Mary Ellouise Black, an occupational therapist, teacher, master weaver and writer, created almost single-handedly a renaissance in crafts in Nova Scotia in the 1940's and 1950's. Her best-known book, The Key to Weaving, was published in 1945 and has since run to 3 editions and numerous printings. Its clarity is without parallel, and, more than half a century later, it remains a handweaver's prime source of information.
When she was 85 years old, a still vital Mary Black said in an interview that, when she wrote her book, she had to pretend to herself that she knew absolutely nothing about weaving, "yet had to explain it so that anyone who was a beginner would understand what it was all about."
She succeeded wonderfully well. More than 100,000 copies of The Key to Weaving have been sold and the latest edition is still one of the most lucid books on loom-controlled weaving.
Mary E. Black died on February 11, 1988, at age 92. Her estate bequeathed to the Atlantic Spinners and Handweavers, a hand-made chest containing, in orderly sequence, the collection of superbly woven textile samples along with research notes and correspondence relating to her published works. To keep this unique collection secure and available for study, a permanent home was needed, so the Public Archives of Nova Scotia was approached. When the importance of the textiles to the entire Mary E. Black collection was perceived, the Archives made an exception to their normal acquisition policy and agreed to receive them as archival material.
The collection of 1,350 textile items required careful conservation, which A.S.H. agreed to provide. Costume and textile specialists Clary and Sharon Croft of Halifax prepared a report listing all the items and their condition, and recommending a basic conservation plan and estimated budget.
The estimated conservation cost of around $5700 was well beyond the resources of a small volunteer society. A.S.H. gave $500 to defray the preliminary expenses, raised $1700 through a raffle, and applied for and received $2000 from the Jean A. Chalmers Fund of the Canada Council. Additional funds were solicited from the international weaving community and we received an overwhelming response. As a result, members of A.S.H. were able to complete the project in just over a year and half.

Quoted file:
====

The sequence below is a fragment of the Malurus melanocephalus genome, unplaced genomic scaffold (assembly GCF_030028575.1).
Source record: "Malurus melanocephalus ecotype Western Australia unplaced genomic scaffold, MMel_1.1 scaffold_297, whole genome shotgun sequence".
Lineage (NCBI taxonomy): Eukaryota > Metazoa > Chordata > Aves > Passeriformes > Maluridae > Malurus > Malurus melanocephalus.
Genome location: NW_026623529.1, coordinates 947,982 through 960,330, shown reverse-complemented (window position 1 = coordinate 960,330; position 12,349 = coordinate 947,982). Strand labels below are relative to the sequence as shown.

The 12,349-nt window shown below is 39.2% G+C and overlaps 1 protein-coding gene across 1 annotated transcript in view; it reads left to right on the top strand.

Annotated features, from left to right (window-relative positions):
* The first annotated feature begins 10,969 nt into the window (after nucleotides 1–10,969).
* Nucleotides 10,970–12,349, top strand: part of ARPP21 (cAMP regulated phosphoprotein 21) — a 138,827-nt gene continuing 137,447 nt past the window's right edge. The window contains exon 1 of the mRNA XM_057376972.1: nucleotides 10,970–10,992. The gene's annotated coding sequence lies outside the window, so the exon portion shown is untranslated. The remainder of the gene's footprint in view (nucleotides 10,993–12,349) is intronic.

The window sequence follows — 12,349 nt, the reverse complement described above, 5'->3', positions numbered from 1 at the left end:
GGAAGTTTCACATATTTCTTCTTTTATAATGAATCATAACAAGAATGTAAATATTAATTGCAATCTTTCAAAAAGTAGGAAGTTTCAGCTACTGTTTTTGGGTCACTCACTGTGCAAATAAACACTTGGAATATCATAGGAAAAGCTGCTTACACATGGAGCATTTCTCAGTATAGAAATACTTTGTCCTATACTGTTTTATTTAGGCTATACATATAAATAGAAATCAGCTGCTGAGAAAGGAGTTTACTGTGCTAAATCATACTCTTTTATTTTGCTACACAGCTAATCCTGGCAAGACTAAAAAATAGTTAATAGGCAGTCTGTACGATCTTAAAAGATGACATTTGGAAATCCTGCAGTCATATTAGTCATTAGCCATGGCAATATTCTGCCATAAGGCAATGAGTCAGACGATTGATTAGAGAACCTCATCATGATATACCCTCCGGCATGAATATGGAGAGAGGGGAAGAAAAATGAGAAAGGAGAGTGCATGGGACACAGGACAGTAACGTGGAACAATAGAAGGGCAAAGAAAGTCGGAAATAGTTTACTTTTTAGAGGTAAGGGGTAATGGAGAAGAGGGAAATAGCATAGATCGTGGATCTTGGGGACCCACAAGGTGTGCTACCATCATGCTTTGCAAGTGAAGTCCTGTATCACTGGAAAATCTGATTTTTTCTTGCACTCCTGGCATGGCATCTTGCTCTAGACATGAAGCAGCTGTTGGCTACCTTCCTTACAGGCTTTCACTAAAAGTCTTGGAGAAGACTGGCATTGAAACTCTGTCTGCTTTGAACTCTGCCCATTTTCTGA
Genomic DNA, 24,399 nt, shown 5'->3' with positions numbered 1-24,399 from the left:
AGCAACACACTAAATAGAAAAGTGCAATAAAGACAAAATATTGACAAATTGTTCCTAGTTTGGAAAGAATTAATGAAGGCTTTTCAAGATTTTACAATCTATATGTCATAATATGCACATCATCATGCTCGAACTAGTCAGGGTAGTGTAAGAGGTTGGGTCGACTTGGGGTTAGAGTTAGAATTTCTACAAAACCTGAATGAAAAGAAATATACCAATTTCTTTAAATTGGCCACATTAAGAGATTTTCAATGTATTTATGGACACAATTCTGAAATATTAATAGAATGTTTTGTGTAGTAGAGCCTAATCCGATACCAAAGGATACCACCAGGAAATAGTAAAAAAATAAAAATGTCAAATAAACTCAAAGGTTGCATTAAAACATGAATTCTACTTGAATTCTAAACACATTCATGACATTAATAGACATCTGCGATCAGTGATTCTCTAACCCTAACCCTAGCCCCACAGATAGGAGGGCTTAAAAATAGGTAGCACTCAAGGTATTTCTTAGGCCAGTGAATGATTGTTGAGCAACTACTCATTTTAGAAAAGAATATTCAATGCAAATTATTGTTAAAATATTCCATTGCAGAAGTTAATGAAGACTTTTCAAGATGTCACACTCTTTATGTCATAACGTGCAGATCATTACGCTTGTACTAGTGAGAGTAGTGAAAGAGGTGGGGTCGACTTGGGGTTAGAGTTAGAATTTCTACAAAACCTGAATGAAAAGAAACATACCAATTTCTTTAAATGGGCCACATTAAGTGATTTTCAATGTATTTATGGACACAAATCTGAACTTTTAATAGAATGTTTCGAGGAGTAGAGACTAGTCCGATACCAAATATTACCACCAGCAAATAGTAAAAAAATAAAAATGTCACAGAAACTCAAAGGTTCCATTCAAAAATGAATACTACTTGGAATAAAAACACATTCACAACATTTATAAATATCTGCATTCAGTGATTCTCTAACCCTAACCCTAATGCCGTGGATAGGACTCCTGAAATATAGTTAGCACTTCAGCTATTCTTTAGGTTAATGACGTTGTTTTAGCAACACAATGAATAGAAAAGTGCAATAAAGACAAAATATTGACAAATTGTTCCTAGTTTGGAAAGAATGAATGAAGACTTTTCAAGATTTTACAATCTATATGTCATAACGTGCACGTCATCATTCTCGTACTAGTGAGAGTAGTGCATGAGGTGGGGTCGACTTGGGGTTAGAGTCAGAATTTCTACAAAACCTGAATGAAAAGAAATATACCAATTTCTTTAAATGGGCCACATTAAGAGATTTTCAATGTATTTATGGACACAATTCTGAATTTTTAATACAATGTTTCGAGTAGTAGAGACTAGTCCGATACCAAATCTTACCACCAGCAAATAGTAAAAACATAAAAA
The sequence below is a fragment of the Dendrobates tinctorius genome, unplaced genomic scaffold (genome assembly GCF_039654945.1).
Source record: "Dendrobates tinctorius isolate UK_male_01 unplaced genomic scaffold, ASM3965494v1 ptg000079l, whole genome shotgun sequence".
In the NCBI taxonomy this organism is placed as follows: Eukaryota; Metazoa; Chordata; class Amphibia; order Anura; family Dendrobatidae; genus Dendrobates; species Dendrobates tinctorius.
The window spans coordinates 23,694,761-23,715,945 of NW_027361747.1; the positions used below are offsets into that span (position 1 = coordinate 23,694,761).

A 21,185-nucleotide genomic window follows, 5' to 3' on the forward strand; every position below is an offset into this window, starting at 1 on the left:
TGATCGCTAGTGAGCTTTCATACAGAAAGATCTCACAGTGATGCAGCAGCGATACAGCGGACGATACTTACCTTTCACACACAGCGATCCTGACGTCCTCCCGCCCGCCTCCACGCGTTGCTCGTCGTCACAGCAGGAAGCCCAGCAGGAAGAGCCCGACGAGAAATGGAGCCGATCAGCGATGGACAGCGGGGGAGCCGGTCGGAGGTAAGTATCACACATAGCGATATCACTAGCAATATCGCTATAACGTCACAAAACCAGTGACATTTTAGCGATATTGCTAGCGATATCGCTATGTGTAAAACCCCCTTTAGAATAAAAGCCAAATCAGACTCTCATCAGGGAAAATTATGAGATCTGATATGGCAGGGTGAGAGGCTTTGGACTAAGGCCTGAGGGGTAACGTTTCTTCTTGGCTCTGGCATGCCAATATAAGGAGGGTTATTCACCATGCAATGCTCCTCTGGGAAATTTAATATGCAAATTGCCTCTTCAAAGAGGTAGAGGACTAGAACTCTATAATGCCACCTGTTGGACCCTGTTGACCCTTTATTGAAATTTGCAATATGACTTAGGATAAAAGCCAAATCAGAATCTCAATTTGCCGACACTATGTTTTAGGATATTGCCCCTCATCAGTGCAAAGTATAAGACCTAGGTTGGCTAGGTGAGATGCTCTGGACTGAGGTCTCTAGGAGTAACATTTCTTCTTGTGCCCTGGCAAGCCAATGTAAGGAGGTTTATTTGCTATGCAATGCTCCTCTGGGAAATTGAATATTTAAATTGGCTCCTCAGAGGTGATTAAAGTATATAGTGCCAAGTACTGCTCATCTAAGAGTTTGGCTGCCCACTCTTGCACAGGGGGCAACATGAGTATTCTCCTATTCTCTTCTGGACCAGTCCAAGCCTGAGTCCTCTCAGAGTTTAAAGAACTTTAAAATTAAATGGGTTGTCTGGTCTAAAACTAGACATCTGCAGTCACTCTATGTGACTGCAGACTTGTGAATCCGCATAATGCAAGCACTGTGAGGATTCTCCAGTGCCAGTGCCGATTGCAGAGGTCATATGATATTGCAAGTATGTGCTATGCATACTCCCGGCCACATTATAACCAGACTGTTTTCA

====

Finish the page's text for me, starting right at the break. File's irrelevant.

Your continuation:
With the 20th anniversary of her death in 2008, the Atlantic Spinners and Handweavers began to plan a celebration of Mary E. Black's life and work. An exhibit of selected pieces from the collection has been arranged in the Archives to run from October 2007 to February 2008. There was, however, a belief that more could be done to share this collection with the wider weaving community. The Archives had been creating some wonderful "virtual" exhibits of some of their collection and it was perceived that this would be an excellent way to share the Mary Black Collection. This exhibit is, therefore, the result of collaboration between the Archives and the Atlantic Spinners and Handweavers. It will continue to grow as we explore the extensive artefacts and documents that make up the Mary Black Collection.